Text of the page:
Northwestern University and Evanston's Only Daily News Source Since 1881

The Daily Northwestern

Northwestern University and Evanston's Only Daily News Source Since 1881

The Daily Northwestern

Northwestern University and Evanston's Only Daily News Source Since 1881

The Daily Northwestern


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Makena+lei+poses+in+front+of+a+brick+building+shot+through+a+fishbowl+camera+lens.
Photo courtesy of Makena Carnahan
On Jan. 12, Makena lei released her debut album, “Call It a Home.”

Call it a hit: with major magazine attention and laudatory internet discourse, Communication sophomore Makena Carnahan’s debut project “Call It a Home” resonated with audiences through genuine lyricism and endearing instrumentals. 

Carnahan — who goes by Makena lei professionally — sat down with The Daily to speak about her inspirations, recording process and themes present on her first LP. 

Carnahan began to conceptualize “Call It a Home” about a year ago. She had been writing a lot of songs and felt like the time had come to create something cohesive out of them, she said. 

An important moment in the creation of the album came when she met Northwestern graduate Jamie Eder (Weinberg ’23). The two met after Eder responded to a flier Carnahan had hung up on campus, calling any collaborators who love indie band Big Thief. 

Carnahan and Eder have since formed “a sort of band,” she said. Two of the songs they wrote together at the beginning of this past summer — “Semi” and “Hiding From Nothing” — appear on the album. 

“When we’re writing together, we pass it back and forth,” Carnahan said. “We don’t sit in a room and go, ‘Okay three… two… one, let’s write a song.’ One of us will have an idea, and then we’ll send it to the other in a voice memo, and then we’ll just send it back.” 

Despite their spontaneous writing process, there aren’t parts of the songs that are distinguishable as belonging to either writer, Carnahan said. 

Instead, she said, Eder and herself form a joint “creative consciousness.” 

“When you’re collaborating with someone else like that, the song just filters through both of you so many times,” Carnahan said. “It kind of creates this third voice in a way, which is why I like writing with other people.” 

As far as musical inspirations for “Call It a Home,” Carnahan wants to be upfront with listeners. 

“A lot of Big Thief is running through my ears all the time,” she said. “I’ll be honest, a lot of Phoebe Bridgers. Why lie, you know?”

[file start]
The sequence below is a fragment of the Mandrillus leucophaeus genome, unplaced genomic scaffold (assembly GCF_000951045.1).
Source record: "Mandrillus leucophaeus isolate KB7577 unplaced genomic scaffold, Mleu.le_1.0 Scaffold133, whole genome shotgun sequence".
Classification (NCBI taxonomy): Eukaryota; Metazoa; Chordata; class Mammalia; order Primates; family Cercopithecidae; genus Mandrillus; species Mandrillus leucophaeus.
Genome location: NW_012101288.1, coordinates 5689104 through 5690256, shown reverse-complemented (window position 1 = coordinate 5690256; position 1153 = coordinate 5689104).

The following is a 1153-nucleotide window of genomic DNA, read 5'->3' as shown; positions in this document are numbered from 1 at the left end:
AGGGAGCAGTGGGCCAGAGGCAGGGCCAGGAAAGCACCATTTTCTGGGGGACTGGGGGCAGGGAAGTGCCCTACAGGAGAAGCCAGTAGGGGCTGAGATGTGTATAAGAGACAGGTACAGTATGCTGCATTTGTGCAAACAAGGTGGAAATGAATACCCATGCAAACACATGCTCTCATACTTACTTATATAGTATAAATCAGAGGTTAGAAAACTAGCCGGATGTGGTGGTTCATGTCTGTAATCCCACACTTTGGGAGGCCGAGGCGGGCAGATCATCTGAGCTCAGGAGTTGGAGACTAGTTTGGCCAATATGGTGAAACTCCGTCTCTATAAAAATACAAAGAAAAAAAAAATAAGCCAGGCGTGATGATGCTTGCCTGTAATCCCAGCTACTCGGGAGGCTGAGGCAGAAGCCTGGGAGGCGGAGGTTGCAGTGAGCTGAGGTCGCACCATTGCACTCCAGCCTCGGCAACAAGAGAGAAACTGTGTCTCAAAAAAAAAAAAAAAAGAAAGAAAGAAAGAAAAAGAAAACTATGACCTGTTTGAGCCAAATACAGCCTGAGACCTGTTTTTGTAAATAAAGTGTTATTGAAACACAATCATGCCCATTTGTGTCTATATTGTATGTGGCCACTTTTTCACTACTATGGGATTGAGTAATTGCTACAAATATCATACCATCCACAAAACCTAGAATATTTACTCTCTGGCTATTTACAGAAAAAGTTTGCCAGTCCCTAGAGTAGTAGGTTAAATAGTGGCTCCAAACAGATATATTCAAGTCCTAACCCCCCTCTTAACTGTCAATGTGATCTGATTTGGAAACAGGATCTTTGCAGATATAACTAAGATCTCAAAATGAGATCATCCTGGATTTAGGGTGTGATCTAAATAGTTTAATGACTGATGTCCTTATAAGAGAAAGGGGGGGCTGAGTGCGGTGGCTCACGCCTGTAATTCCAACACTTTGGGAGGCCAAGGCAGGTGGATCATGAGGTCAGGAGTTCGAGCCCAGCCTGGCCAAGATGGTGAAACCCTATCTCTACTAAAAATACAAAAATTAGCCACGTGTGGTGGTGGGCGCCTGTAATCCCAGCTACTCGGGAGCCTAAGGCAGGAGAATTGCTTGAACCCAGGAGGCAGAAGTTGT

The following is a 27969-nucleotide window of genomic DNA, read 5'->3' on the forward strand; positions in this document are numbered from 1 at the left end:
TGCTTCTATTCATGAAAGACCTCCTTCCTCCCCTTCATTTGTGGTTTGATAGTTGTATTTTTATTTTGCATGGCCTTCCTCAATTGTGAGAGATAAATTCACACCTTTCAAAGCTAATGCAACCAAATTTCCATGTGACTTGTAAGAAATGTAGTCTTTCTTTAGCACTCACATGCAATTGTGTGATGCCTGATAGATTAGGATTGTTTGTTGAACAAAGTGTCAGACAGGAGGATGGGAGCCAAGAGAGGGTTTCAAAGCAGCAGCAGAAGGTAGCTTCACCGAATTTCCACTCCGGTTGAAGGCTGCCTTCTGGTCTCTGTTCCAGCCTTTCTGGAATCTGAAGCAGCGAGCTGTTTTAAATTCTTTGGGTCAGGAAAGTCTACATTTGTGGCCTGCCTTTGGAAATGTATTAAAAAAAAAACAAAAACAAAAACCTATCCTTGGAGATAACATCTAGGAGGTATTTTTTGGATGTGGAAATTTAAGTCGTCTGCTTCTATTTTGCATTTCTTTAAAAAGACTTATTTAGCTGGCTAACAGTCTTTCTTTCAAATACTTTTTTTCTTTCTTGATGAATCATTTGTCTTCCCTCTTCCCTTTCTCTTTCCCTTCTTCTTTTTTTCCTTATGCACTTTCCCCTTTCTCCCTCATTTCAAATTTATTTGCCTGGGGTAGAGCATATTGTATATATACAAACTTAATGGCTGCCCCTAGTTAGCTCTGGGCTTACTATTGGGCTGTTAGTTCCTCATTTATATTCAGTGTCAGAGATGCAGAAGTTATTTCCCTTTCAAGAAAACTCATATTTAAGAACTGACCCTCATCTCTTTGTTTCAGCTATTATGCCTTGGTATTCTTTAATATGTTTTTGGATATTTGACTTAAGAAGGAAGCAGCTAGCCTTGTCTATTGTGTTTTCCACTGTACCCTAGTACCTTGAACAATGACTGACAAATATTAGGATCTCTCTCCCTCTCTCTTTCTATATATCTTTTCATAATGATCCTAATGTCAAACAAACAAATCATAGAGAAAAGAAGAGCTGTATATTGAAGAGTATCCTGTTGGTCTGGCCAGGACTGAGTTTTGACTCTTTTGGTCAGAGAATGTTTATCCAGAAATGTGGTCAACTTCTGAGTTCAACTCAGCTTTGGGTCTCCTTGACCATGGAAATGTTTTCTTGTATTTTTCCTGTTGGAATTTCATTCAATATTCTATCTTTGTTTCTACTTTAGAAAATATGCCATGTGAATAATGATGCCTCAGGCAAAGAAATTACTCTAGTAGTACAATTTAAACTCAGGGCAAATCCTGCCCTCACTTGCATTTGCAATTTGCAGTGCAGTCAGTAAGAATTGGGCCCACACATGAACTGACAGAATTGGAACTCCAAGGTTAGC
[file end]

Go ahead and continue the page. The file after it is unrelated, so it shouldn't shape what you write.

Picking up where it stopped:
Carnahan highly praised the pen of Big Thief’s Adrianne Lenker, saying she would “die happy” if she could write songs like Lenker. 

Out of all of the tracks on the album, the recording process for the last song, “See-Through,” stuck out to Carnahan. The song changed frequently and almost ended up as three different songs, she said.

“We all started playing around with different things in the room … I was taking photos in the studio, and I was like, this sound is so sick,” Carnahan said. “So there’s photos of me recording the side of my camera clicking into a mic, and that’s in the song.” 

Communication sophomore Gavin Yi, who is a close personal friend of Carnahan, said he truly enjoyed the album. 

“I love it, and not just because she’s one of my best friends, but because it’s genuinely a really good album,” Yi said. “I really enjoy the lyrics… every song creates its own picture.” 

Yi’s favorite song off the album is the opening track, “Cowboy Music.”  

Although he listens to a wide range of music, the song is his most streamed in the past six weeks, he said. 

“I just remember the first time I heard it and it came out as a single — I listened to it on repeat for like two days straight,” he said. “Something about it just really resonated with me, and I couldn’t stop listening to it.” 

The album cover is meaningful to Carnahan, not only because of the feel of the project but also due to the emotions it explores. 

The cover features a photo of her mother. Carnahan attributes this choice to how much closer she and her mother have grown together of late. 

“A lot of us getting closer had to do with me working through stuff in my relationship with my dad, so I like that she’s on there,” Carnahan said. “She’s also a very creative person and a big inspiration of mine.” 

Listeners can go see Makena lei perform at The Atlantic on Jan. 26, and Gallery Cabaret on Feb. 9.

While the release of “Call It a Home” has been the culmination of months of creative exploration, Carnahan has no plans of slowing down. 

Carnahan and Eder are practicing frequently, she said. 

“Jamie and I are working on recording some stuff, so we’ll see what happens,” Carnahan said. “More to come at some point.”

Email: [email protected]

Twitter: @JacksonWeier

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